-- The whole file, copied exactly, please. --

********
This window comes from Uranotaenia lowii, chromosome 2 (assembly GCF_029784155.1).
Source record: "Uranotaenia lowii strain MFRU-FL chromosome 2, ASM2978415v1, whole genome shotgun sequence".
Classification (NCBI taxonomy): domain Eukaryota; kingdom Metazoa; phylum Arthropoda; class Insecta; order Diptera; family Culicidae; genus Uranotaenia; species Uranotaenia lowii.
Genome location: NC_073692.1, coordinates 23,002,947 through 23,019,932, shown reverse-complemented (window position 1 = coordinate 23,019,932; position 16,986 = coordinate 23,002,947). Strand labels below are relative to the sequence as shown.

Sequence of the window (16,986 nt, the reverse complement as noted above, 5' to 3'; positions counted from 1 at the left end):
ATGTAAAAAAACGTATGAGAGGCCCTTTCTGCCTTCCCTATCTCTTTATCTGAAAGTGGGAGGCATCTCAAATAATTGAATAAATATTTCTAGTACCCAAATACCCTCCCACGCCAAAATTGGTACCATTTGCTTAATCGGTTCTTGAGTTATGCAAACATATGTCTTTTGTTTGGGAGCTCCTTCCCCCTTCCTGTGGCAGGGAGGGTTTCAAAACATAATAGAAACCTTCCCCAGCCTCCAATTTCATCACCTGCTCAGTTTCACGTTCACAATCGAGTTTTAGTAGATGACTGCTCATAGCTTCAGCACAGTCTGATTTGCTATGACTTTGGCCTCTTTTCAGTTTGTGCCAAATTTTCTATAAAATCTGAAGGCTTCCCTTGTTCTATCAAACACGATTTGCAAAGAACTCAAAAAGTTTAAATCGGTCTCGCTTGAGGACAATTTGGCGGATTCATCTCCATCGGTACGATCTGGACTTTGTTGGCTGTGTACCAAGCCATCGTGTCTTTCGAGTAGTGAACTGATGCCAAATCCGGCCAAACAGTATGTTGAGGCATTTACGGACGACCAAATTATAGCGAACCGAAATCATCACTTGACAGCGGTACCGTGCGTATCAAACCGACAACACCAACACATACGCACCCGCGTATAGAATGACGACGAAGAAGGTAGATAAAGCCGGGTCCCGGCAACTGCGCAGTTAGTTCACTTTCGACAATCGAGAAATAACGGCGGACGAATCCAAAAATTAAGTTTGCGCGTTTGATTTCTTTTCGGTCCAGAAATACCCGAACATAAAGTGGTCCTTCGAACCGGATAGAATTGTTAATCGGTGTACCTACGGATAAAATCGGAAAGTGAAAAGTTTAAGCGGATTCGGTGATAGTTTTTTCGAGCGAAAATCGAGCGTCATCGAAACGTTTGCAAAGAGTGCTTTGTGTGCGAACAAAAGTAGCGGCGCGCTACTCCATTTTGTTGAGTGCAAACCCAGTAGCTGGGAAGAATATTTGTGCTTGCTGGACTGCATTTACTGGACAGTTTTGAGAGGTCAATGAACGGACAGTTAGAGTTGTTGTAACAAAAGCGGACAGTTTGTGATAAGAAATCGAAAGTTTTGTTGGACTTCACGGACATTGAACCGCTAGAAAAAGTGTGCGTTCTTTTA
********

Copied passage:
This window comes from Uranotaenia lowii, chromosome 2 (assembly GCF_029784155.1).
Source record: "Uranotaenia lowii strain MFRU-FL chromosome 2, ASM2978415v1, whole genome shotgun sequence".
Classification (NCBI taxonomy): domain Eukaryota; kingdom Metazoa; phylum Arthropoda; class Insecta; order Diptera; family Culicidae; genus Uranotaenia; species Uranotaenia lowii.
Genome location: NC_073692.1, coordinates 23,002,947 through 23,019,932, shown reverse-complemented (window position 1 = coordinate 23,019,932; position 16,986 = coordinate 23,002,947). Strand labels below are relative to the sequence as shown.

Sequence of the window (16,986 nt, the reverse complement as noted above, 5' to 3'; positions counted from 1 at the left end):
ATGTAAAAAAACGTATGAGAGGCCCTTTCTGCCTTCCCTATCTCTTTATCTGAAAGTGGGAGGCATCTCAAATAATTGAATAAATATTTCTAGTACCCAAATACCCTCCCACGCCAAAATTGGTACCATTTGCTTAATCGGTTCTTGAGTTATGCAAACATATGTCTTTTGTTTGGGAGCTCCTTCCCCCTTCCTGTGGCAGGGAGGGTTTCAAAACATAATAGAAACCTTCCCCAGCCTCCAATTTCATCACCTGCTCAGTTTCACGTTCACAATCGAGTTTTAGTAGATGACTGCTCATAGCTTCAGCACAGTCTGATTTGCTATGACTTTGGCCTCTTTTCAGTTTGTGCCAAATTTTCTATAAAATCTGAAGGCTTCCCTTGTTCTATCAAACACGATTTGCAAAGAACTCAAAAAGTTTAAATCGGTCTCGCTTGAGGACAATTTGGCGGATTCATCTCCATCGGTACGATCTGGACTTTGTTGGCTGTGTACCAAGCCATCGTGTCTTTCGAGTAGTGAACTGATGCCAAATCCGGCCAAACAGTATGTTGAGGCATTTACGGACGACCAAATTATAGCGAACCGAAATCATCACTTGACAGCGGTACCGTGCGTATCAAACCGACAACACCAACACATACGCACCCGCGTATAGAATGACGACGAAGAAGGTAGATAAAGCCGGGTCCCGGCAACTGCGCAGTTAGTTCACTTTCGACAATCGAGAAATAACGGCGGACGAATCCAAAAATTAAGTTTGCGCGTTTGATTTCTTTTCGGTCCAGAAATACCCGAACATAAAGTGGTCCTTCGAACCGGATAGAATTGTTAATCGGTGTACCTACGGATAAAATCGGAAAGTGAAAAGTTTAAGCGGATTCGGTGATAGTTTTTTCGAGCGAAAATCGAGCGTCATCGAAACGTTTGCAAAGAGTGCTTTGTGTGCGAACAAAAGTAGCGGCGCGCTACTCCATTTTGTTGAGTGCAAACCCAGTAGCTGGGAAGAATATTTGTGCTTGCTGGACTGCATTTACTGGACAGTTTTGAGAGGTCAATGAACGGACAGTTAGAGTTGTTGTAACAAAAGCGGACAGTTTGTGATAAGAAATCGAAAGTTTTGTTGGACTTCACGGACATTGAACCGCTAGAAAAAGTGTGCGTTCTTTTA